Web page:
A preliminary concept plan unveiled Wednesday morning would shrink the footprint of the Lake Superior Zoo within Duluth’s historic Fairmount Park and improve access to public land, including Kingsbury Creek.

If adopted, the plan would reduce the zoo to about 10 acres, making it comparable to St. Paul’s Como Zoo in size.

About 9 acres of property within the zoo’s existing boundaries would be converted to park land, allowing for Fairmount’s transformation into a true “signature park” in the St. Louis River Corridor, said Jim Filby Williams, Duluth’s director of public administration.

“But the effect of it is to open up much more space, because it opens up travel corridors that will allow a child in Norton Park to not only enter that 9 acres but to go straight from their backyard, under Grand Avenue on a safe bike-ped trail to a restored St. Louis River. And so kids from Riverside will be able to bike up here and travel under the road and go to the park, as well. So it’s as much about the connectivity it creates as the 9 acres of space that are converted,” Filby Williams said.

John Scott, president of the Lake Superior Zoological Society, said staff would work with architects and designers to make the best use of the zoo’s smaller footprint in a way that provides a rich environment for animals and maintains the facility’s accreditation.

Large exotic animals, including tigers and lions, would remain part of the mix.

Filby Williams predicted a more compact layout will appeal to visitors.

“One of the signal recommendations from a prior study was that we should increase the density of animal exhibits within the zoo’s footprint to be comparable to the density of exhibits at other zoos across the country,” he said. “So I think we and the society will certainly decide that some existing species will no longer be in the collection, and that some new species will be included. But I don’t expect a significant net change in the number of exhibits or the number of species. A reduction in the footprint does not necessitate that.”

Filby Williams described some new attractions that could be in the works.

“Going beyond a traditional zoo, the concept also features new destination outdoor play spaces in the zoo and in the adjoining park, including a new indoor play space that meets a long-standing need and wish of Duluth parents for indoor recreation time during our long winters,” he said.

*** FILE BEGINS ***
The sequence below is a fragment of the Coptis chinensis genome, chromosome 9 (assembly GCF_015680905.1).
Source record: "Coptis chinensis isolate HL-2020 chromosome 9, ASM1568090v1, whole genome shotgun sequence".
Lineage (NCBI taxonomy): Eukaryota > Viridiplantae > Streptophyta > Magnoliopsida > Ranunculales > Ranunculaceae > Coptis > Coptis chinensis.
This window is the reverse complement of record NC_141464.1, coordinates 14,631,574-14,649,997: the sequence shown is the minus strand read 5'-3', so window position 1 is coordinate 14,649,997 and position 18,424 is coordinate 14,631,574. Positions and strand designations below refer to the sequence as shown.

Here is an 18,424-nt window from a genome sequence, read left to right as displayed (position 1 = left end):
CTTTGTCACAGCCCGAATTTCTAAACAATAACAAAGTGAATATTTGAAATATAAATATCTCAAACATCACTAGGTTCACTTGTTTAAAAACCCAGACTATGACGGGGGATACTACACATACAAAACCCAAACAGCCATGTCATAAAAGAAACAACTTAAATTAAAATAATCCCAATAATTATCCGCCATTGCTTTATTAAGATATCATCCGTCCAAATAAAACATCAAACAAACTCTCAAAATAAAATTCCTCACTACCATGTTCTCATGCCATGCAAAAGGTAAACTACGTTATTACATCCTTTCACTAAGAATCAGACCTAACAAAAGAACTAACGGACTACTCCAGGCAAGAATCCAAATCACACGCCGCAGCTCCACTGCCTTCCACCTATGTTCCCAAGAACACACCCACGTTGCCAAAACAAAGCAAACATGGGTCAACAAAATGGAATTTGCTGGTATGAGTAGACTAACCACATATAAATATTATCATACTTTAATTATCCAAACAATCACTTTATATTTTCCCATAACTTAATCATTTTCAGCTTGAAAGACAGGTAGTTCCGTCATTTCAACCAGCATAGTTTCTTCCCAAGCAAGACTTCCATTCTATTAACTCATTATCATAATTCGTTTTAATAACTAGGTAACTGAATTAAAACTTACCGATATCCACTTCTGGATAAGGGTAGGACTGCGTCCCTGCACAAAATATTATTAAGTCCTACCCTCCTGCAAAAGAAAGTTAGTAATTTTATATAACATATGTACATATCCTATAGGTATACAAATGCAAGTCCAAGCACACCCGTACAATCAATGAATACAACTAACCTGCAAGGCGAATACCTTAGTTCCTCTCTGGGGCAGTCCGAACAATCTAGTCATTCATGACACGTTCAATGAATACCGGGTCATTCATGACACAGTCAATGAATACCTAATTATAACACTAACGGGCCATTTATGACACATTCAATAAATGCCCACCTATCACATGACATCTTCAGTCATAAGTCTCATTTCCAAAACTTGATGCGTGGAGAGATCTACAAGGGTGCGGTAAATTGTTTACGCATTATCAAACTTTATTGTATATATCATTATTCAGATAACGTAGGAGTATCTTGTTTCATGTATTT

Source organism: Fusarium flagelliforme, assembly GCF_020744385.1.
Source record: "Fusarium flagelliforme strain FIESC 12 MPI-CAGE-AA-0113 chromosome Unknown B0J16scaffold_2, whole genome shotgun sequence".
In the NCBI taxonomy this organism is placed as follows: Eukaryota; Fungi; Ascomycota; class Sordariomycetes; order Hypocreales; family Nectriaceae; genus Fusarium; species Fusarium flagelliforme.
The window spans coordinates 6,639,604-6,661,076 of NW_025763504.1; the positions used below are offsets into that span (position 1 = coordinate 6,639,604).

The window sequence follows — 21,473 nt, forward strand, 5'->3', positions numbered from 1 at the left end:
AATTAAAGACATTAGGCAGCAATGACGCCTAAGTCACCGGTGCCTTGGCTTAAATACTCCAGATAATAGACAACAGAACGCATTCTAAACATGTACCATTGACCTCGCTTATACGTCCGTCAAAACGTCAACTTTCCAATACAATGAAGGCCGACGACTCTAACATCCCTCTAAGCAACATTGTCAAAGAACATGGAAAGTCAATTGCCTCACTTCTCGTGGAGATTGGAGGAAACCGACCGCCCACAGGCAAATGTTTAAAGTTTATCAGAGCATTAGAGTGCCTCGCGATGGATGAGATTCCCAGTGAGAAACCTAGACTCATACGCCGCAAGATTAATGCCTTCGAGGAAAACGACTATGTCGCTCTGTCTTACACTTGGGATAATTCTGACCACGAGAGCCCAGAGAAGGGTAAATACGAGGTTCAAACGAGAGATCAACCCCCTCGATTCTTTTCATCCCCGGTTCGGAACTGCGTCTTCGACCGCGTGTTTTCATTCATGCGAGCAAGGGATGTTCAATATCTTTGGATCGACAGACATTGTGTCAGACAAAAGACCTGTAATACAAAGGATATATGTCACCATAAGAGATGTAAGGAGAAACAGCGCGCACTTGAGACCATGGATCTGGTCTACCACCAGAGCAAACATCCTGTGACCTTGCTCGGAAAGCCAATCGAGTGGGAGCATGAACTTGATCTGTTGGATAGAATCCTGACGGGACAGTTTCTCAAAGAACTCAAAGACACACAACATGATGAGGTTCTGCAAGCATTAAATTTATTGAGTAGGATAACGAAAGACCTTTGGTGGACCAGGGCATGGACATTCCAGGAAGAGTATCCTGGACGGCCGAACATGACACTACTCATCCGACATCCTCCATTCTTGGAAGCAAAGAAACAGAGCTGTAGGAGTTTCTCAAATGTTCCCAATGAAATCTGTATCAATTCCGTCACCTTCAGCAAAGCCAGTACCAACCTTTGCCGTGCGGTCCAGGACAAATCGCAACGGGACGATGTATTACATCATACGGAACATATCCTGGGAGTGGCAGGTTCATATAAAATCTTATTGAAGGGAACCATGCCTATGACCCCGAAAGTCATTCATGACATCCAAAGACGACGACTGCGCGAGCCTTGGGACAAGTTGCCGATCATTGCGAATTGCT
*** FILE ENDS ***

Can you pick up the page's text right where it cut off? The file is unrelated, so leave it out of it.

Duluth Mayor-Elect Emily Larson said she has been working on this issue for about 18 months as city councilor.

“I am a supporter of implementing this new vision, this combined vision. And it will probably still move around a little bit … but we have a good concept even though there is still a lot to be worked out,” she said.

The estimated price tag for the project is about $15 million - less than half the cost of a more ambitious $40 million zoo master plan approved in 2008.

Filby Williams called the plan “aspirational.”

The city already has earmarked $2.7 million from a half-percent tax on sales of food, drink and lodging to be spent on the zoo and adjoining park property. Filby Williams said Duluth is seeking an additional $1.4 million for the zoo through a federal disaster resilience competition. And he noted that state Sen. Roger Reinert had initiated a $1.9 million request for state bonding money last year.

Reinert said he was surprised by Wednesday’s press conference about the zoo and was disappointed not to have been kept in the loop.

Nevertheless, he said: “I remain a very strong advocate for the zoo, and I’m interested to learn more about this new plan and to learn more about the funding puzzle.”

Reinert expressed frustration at the pace of progress at the zoo. He noted that while the city struggled to form a plan for the zoo, it turned back two time-sensitive grants that had been awarded - one for facilities and another for trail and activity development.

“It becomes a challenge to ask for those funds again,” Reinert said.

He said it’s a shame more hasn’t been done to help the zoo.

“I genuinely feel that they took a significant hit from the flood in 2012, and not only have they not really recovered, but they’ve been hindered in their recovery by this on-again, off-again, sometimes public, sometimes not planning process,” Reinert said. “It has been very difficult for them to move forward and for any of us who want to be helpful to assist in that process.”

Filby Williams said the concept plan still will require public input before the parks commission and Duluth City Council can move forward, with the council unlikely to act until February at the earliest. If the plan is adopted and funded, Filby Williams said it will probably lead to what he called “a six-year zoo renewal plan.”

From a financial standpoint, he observed: “It’s a long road to $15 million. It will take all of us developing this concept into the strongest possible plan. It will take all of us being 100 percent behind it, advocating for funding from local, state, federal and private sources.”

Scott said the zoological society will play an active role.

“I think the society can also use this as an opportunity to put together a proper capital campaign to make sure that this is a public-private partnership,” he said.